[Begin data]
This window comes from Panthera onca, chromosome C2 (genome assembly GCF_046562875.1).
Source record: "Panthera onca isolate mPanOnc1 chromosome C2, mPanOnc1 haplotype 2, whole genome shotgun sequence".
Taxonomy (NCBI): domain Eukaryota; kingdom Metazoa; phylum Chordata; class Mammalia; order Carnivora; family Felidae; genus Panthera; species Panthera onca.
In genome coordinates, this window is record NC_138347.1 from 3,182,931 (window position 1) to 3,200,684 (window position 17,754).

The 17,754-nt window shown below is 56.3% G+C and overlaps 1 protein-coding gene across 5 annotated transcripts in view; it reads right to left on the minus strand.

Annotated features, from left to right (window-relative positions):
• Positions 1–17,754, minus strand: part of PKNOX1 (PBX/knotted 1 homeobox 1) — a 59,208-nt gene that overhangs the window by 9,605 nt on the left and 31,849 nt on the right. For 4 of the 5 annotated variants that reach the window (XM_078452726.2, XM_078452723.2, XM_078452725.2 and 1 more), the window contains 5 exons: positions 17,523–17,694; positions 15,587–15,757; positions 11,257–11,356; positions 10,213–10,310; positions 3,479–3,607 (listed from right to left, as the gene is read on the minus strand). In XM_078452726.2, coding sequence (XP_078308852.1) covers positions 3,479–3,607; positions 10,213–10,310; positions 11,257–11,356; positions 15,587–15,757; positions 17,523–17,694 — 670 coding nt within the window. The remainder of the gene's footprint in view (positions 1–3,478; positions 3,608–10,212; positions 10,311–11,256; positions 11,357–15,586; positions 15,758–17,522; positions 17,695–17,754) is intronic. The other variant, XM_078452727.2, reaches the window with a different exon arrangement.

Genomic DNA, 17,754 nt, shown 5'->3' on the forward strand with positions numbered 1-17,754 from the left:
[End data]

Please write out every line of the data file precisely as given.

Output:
This window comes from Panthera onca, chromosome C2 (genome assembly GCF_046562875.1).
Source record: "Panthera onca isolate mPanOnc1 chromosome C2, mPanOnc1 haplotype 2, whole genome shotgun sequence".
Taxonomy (NCBI): domain Eukaryota; kingdom Metazoa; phylum Chordata; class Mammalia; order Carnivora; family Felidae; genus Panthera; species Panthera onca.
In genome coordinates, this window is record NC_138347.1 from 3,182,931 (window position 1) to 3,200,684 (window position 17,754).

The 17,754-nt window shown below is 56.3% G+C and overlaps 1 protein-coding gene across 5 annotated transcripts in view; it reads right to left on the minus strand.

Annotated features, from left to right (window-relative positions):
• Positions 1–17,754, minus strand: part of PKNOX1 (PBX/knotted 1 homeobox 1) — a 59,208-nt gene that overhangs the window by 9,605 nt on the left and 31,849 nt on the right. For 4 of the 5 annotated variants that reach the window (XM_078452726.2, XM_078452723.2, XM_078452725.2 and 1 more), the window contains 5 exons: positions 17,523–17,694; positions 15,587–15,757; positions 11,257–11,356; positions 10,213–10,310; positions 3,479–3,607 (listed from right to left, as the gene is read on the minus strand). In XM_078452726.2, coding sequence (XP_078308852.1) covers positions 3,479–3,607; positions 10,213–10,310; positions 11,257–11,356; positions 15,587–15,757; positions 17,523–17,694 — 670 coding nt within the window. The remainder of the gene's footprint in view (positions 1–3,478; positions 3,608–10,212; positions 10,311–11,256; positions 11,357–15,586; positions 15,758–17,522; positions 17,695–17,754) is intronic. The other variant, XM_078452727.2, reaches the window with a different exon arrangement.

Genomic DNA, 17,754 nt, shown 5'->3' on the forward strand with positions numbered 1-17,754 from the left: